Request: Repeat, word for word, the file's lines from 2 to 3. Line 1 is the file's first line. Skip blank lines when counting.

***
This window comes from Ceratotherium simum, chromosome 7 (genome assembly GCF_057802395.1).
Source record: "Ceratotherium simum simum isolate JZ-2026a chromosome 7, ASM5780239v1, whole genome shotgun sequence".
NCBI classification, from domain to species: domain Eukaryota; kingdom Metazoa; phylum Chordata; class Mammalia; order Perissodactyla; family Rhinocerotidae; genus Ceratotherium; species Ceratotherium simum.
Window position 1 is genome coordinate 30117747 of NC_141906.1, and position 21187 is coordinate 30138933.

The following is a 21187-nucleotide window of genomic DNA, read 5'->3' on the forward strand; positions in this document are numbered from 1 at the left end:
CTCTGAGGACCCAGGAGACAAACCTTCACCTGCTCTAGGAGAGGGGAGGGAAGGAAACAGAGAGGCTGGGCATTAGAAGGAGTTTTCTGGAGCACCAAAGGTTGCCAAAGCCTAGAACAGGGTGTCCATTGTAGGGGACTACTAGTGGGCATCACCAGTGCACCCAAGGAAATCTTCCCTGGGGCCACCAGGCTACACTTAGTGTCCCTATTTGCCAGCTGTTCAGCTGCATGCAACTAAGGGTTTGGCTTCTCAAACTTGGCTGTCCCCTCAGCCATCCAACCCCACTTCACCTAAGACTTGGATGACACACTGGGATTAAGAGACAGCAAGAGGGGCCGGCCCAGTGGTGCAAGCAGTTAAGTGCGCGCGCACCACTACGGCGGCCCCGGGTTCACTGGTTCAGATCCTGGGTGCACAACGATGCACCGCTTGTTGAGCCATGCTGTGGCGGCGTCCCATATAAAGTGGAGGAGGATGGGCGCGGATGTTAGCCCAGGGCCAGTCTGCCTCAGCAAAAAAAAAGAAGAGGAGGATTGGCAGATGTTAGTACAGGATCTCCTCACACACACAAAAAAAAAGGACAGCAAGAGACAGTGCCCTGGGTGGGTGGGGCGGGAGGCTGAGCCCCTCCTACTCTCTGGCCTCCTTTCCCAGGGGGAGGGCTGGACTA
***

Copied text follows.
Source record: "Ceratotherium simum simum isolate JZ-2026a chromosome 7, ASM5780239v1, whole genome shotgun sequence".
NCBI classification, from domain to species: domain Eukaryota; kingdom Metazoa; phylum Chordata; class Mammalia; order Perissodactyla; family Rhinocerotidae; genus Ceratotherium; species Ceratotherium simum.